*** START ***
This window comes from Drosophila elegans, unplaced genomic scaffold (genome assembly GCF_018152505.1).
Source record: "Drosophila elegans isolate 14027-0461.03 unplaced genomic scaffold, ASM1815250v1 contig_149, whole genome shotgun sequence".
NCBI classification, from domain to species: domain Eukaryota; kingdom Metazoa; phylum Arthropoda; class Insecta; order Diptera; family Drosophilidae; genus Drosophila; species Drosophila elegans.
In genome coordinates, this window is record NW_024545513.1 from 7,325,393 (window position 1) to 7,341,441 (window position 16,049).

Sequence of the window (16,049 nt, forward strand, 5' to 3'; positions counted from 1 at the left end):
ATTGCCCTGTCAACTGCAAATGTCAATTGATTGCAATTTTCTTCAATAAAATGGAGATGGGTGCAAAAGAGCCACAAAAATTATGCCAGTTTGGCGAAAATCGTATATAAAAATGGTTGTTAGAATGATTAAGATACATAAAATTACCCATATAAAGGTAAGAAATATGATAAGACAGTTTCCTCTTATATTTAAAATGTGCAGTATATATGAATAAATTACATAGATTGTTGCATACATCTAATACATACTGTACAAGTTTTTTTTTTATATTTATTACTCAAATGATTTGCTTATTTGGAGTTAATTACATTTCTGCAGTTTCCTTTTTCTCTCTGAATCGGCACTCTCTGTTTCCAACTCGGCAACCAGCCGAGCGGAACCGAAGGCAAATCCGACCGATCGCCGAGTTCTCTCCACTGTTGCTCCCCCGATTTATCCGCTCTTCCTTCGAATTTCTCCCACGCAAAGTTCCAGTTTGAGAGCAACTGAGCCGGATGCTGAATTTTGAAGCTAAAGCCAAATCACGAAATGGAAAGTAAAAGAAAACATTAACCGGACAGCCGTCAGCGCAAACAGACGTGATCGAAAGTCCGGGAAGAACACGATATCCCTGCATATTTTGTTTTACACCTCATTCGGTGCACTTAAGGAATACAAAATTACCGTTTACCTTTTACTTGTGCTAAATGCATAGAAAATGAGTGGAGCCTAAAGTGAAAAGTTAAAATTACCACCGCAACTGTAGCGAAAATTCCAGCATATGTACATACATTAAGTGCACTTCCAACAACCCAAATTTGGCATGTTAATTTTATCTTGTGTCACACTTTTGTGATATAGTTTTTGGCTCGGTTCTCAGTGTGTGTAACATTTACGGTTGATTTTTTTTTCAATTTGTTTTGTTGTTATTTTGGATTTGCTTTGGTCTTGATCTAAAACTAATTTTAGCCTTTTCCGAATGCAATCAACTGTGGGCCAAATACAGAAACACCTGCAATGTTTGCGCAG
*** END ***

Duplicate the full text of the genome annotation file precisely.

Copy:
This window comes from Drosophila elegans, unplaced genomic scaffold (genome assembly GCF_018152505.1).
Source record: "Drosophila elegans isolate 14027-0461.03 unplaced genomic scaffold, ASM1815250v1 contig_149, whole genome shotgun sequence".
NCBI classification, from domain to species: domain Eukaryota; kingdom Metazoa; phylum Arthropoda; class Insecta; order Diptera; family Drosophilidae; genus Drosophila; species Drosophila elegans.
In genome coordinates, this window is record NW_024545513.1 from 7,325,393 (window position 1) to 7,341,441 (window position 16,049).

Sequence of the window (16,049 nt, forward strand, 5' to 3'; positions counted from 1 at the left end):
ATTGCCCTGTCAACTGCAAATGTCAATTGATTGCAATTTTCTTCAATAAAATGGAGATGGGTGCAAAAGAGCCACAAAAATTATGCCAGTTTGGCGAAAATCGTATATAAAAATGGTTGTTAGAATGATTAAGATACATAAAATTACCCATATAAAGGTAAGAAATATGATAAGACAGTTTCCTCTTATATTTAAAATGTGCAGTATATATGAATAAATTACATAGATTGTTGCATACATCTAATACATACTGTACAAGTTTTTTTTTTATATTTATTACTCAAATGATTTGCTTATTTGGAGTTAATTACATTTCTGCAGTTTCCTTTTTCTCTCTGAATCGGCACTCTCTGTTTCCAACTCGGCAACCAGCCGAGCGGAACCGAAGGCAAATCCGACCGATCGCCGAGTTCTCTCCACTGTTGCTCCCCCGATTTATCCGCTCTTCCTTCGAATTTCTCCCACGCAAAGTTCCAGTTTGAGAGCAACTGAGCCGGATGCTGAATTTTGAAGCTAAAGCCAAATCACGAAATGGAAAGTAAAAGAAAACATTAACCGGACAGCCGTCAGCGCAAACAGACGTGATCGAAAGTCCGGGAAGAACACGATATCCCTGCATATTTTGTTTTACACCTCATTCGGTGCACTTAAGGAATACAAAATTACCGTTTACCTTTTACTTGTGCTAAATGCATAGAAAATGAGTGGAGCCTAAAGTGAAAAGTTAAAATTACCACCGCAACTGTAGCGAAAATTCCAGCATATGTACATACATTAAGTGCACTTCCAACAACCCAAATTTGGCATGTTAATTTTATCTTGTGTCACACTTTTGTGATATAGTTTTTGGCTCGGTTCTCAGTGTGTGTAACATTTACGGTTGATTTTTTTTTCAATTTGTTTTGTTGTTATTTTGGATTTGCTTTGGTCTTGATCTAAAACTAATTTTAGCCTTTTCCGAATGCAATCAACTGTGGGCCAAATACAGAAACACCTGCAATGTTTGCGCAG